Did you ever think about how there’s creativity in translation?
Translation is an act of adaptation and of negotiation, and, as such, it is a creative act.
Translators are engaged in a process of negotiation between two cultures, two languages, and two different mindsets.
A process that calls forth a profound understanding of the language they are translating from and a fluency in the language they are translating into.
The complex and creative process of adapting one text into a new reality, mediating between your source and target language insinuates that a translator’s task is not only an intricate and a demanding one, but highly creative.
Translation is often a task of solving “context” problems. That is where creativity “chimes in”.
Before illustrating those ways in which translation is a creative act and how translators manifest their creativity, I would like to share three facts which emerge when exploring the act of translation from a creative perspective.
Professionally translating content is a rewriting act
Translators are faced with a complex task: Use different words to achieve the same meaning.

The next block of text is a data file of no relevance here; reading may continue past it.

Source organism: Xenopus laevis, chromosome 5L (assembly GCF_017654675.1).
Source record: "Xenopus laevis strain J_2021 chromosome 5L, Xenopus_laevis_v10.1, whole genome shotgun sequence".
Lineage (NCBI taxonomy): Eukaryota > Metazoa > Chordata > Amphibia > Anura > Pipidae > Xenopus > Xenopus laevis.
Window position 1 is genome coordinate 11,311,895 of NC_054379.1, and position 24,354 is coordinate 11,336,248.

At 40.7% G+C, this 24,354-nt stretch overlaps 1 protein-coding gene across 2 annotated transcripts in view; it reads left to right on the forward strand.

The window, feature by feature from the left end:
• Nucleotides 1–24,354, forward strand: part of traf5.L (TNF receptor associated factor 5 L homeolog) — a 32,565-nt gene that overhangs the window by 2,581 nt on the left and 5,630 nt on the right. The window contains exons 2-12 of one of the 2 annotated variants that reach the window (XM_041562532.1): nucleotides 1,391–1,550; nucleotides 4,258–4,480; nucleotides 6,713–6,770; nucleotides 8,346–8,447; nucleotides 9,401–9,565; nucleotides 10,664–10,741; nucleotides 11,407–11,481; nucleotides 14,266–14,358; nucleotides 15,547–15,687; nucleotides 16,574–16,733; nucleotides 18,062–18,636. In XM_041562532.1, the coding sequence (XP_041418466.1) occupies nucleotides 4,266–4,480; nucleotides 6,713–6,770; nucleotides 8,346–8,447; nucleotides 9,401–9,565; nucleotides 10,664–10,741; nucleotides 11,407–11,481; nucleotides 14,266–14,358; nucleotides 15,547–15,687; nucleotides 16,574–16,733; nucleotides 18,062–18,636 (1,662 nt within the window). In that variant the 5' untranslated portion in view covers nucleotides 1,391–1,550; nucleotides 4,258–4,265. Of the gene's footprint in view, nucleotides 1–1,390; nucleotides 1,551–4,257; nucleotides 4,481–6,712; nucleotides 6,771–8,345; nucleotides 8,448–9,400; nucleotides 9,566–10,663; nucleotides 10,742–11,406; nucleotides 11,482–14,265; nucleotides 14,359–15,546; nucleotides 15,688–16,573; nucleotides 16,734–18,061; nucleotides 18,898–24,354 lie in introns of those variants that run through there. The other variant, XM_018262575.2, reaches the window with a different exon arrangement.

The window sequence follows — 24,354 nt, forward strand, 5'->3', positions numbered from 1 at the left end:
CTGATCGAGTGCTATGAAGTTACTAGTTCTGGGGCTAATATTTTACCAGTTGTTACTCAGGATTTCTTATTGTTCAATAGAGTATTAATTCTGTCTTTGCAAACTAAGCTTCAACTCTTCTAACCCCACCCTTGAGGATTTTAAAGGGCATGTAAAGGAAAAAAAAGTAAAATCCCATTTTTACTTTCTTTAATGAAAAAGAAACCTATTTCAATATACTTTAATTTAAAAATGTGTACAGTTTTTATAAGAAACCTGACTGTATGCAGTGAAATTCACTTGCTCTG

This naturally suggests that excellent writing skills are crucial and that what translators are engaged in, after all, is a process of rewriting.
In translation, the “writing” element is the basic raw material translators use for their work.
Considering that writing is a creative act, there can be no doubt that, equally, translation is a creative act as well.
A creatively written text is a text creatively translated.
Translated literature is copyrighted
Literary Translation as a trade “operates within the framework of copyright law”- Society of Authors, but what is more fascinating is how literary translation is actually defined by the SOA:
“When the Copyright Act refers to ‘literary works’ it places no limitations on their style or quality. All kinds of books, plays, poems, short stories and other writings are covered, including such items as a collection of jokes, the script of a documentary, a travel guide, a science textbook and an opera libretto.”